Earlier, I wrote about the concept of the Virtual Home as the center of your activities in virtual reality. It is personal space, lounge, hangout, and launching pad. There are a number of ways to handle the user interface for the Virtual Home.
We’re going to quickly look at VirtualReality.io, cover the concept for the Rift Navigator, and go back and pick up a great Virtual Home that I missed called Anarchy Arcade. After that, the conversation will switch gears to highlight a fundamental problem inside the Virtual Home (and virtual reality as a whole).
VirtualReality.io is a no-nonsense launching pad for VR software. It doesn’t do a lot. It doesn’t have the personal space, lounge, or hangout. What it does do, though, it does correctly. They’ve got the launching pad covered for the novice user.
The user selects an application from a catalog of third party software and it installs it onto their system. When the user selects the installed program, the interface quickly moves out of the way, but returns when the application terminates. There is no need to remove a head-mounted display. At a basic level, a Virtual Home needs to behave similarly. Read More…
This article is going to stray a little off-topic. Before the end, I’m going to bring it back to the topic of augmented reality and virtual reality. I hope you find it interesting.
As mentioned in my previous article, I’m taking some graduate level computer security courses as part of my continuing education. Right now, I’m taking a quick break from my project which investigates security vulnerabilities in next generation vehicular safety systems. These systems, under development today, have been given the green light by the National Highway Traffic Safety Administration.
If things go as plan, your vehicle will send and receive reports on position, speed, heading (and more) to surrounding vehicles. The road may transmit information to you such as posted warning signs (curve ahead), weather conditions, or upcoming road hazards. Read More…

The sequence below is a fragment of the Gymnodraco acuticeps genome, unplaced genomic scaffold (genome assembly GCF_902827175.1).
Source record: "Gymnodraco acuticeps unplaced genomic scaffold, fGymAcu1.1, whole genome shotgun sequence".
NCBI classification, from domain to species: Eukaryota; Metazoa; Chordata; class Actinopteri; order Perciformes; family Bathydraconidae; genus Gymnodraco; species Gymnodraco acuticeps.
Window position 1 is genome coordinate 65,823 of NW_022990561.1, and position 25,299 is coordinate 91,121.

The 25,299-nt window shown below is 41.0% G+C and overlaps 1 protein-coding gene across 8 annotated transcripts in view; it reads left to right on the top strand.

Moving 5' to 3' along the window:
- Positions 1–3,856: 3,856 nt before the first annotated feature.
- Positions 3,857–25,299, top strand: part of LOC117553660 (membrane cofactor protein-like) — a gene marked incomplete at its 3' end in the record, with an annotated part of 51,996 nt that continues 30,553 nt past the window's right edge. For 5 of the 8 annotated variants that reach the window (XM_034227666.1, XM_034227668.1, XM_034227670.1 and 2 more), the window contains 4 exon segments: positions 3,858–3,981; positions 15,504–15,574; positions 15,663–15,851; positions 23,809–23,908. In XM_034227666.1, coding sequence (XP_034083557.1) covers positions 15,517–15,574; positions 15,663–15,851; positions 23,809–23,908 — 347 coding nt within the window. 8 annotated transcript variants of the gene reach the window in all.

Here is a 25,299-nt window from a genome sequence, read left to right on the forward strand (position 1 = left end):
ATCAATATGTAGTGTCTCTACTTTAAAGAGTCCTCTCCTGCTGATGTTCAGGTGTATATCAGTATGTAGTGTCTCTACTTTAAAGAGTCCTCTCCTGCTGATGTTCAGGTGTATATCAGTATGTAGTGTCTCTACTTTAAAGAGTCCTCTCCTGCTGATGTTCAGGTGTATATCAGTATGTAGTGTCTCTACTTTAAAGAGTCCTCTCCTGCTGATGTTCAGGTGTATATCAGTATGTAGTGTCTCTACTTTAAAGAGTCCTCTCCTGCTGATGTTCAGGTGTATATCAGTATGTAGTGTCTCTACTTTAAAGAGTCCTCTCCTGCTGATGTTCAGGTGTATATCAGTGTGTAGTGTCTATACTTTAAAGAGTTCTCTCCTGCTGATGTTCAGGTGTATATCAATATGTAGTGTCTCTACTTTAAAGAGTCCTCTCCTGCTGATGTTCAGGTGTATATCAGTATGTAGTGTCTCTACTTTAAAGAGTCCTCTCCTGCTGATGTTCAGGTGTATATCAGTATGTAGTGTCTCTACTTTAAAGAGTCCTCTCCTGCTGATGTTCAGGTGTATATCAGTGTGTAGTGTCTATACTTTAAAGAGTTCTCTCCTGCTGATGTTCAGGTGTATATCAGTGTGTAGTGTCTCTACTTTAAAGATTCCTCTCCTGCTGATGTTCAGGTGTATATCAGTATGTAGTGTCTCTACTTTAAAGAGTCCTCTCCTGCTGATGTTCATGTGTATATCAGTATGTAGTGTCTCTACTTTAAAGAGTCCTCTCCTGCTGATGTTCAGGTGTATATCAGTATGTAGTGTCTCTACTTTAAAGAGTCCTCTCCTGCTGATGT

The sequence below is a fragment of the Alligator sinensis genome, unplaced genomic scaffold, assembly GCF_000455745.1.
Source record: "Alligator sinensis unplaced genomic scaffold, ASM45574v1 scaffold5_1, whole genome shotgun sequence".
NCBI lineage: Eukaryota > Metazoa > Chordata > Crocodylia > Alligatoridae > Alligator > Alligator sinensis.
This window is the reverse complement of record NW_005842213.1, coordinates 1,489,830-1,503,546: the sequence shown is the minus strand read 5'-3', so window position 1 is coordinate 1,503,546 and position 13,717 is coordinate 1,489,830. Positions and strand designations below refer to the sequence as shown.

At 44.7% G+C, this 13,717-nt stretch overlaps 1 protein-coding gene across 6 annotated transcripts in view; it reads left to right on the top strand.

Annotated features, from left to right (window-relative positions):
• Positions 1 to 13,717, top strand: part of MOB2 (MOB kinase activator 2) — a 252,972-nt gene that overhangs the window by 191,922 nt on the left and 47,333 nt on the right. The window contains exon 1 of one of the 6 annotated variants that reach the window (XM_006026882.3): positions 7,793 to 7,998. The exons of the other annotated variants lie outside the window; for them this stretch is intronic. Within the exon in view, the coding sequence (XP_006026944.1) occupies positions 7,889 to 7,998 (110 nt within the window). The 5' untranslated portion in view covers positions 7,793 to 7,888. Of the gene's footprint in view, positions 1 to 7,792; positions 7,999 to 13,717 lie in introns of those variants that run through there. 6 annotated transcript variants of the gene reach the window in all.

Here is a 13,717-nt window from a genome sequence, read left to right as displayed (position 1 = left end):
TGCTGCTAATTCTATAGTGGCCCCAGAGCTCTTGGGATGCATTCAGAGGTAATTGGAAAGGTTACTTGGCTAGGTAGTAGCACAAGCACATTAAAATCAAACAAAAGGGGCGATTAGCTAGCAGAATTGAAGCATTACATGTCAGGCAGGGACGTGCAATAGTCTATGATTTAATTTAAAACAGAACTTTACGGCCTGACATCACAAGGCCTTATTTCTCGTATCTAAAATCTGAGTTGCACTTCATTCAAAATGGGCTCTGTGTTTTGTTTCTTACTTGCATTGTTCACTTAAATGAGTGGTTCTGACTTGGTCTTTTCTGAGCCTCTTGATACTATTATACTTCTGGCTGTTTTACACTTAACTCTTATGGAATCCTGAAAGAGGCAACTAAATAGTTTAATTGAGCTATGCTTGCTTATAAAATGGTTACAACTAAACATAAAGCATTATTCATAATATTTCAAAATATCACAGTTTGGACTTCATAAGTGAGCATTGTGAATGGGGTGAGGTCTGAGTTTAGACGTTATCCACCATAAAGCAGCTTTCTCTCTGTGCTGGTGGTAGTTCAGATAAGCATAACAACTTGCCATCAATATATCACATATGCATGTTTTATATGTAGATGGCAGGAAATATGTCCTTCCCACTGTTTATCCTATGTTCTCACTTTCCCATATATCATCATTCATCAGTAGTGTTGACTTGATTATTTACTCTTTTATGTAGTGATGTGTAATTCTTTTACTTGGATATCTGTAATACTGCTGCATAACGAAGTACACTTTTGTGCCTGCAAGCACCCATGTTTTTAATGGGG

You may have seen my interest security issues in articles like The Metaverse and the Virtual Home, Representing unknown avatars in high traffic public spaces, and especially Griefing and the Metaverse. This isn’t by chance.
In addition to my day-to-day job, I am taking some graduate level computer security courses as part of my continuing education. I’ve been able to explore how these general computer security concepts apply to the Metaverse in interesting ways.
The academic year is finally coming to an end, and I need to buckle down and get some assignments turned in. I’ll be taking a week or two off to wrap those things up, and then I’ll be back to writing more articles.
I’m trying to decide if I want to talk more about the Virtual Home, or a proposal for the structure of a modern Metaverse. If I talk about a modern Metaverse, I’d probably want to lay some more groundwork first. Thoughts?
On another note, I received an old book in the mail today. $7.22 shipped. As always, I embed no referral code, and I claim no relationship to the book, author, publisher, or seller (other than having purchased the book).
I’ve only had time to skim over it today. It has fourteen different articles written by academics in the 1990s. So far, it looks pretty good. It has some good sections (communications theory, applications, immersiveness), and a few dated topics (location-based VR entertainment, cyberpunk culture).
My copy is lightly annotated by its previous owner and, actually, that’s something that I appreciate because they’ve picked out some of the good bits for me. If you can pick this one up cheap, it is probably worth adding to your library.
That’s all for today. See you again shortly.
If you’ve been following some of the posts here on Metaversing, you may have noticed a slant towards planning and design issues. This isn’t by accident. Many issues seem innocent or almost trivial, but need to be carefully considered before jumping into an implementation. A well thought-out design can save countless hours of trouble down the road in the systems development life cycle.
Today, I have an easy prediction: the Metaverse is going to be the stuff of legends for hackers, griefers, trolls, vigilantes, security researchers, and spy agencies. If you’re already familiar with the scene at the top of this article, then you know what we’re looking at: an in-world denial of service attack. Do you see it? Is it the guy in the pool with the antlers on his head? No? To explain, let’s go back to design. Read More…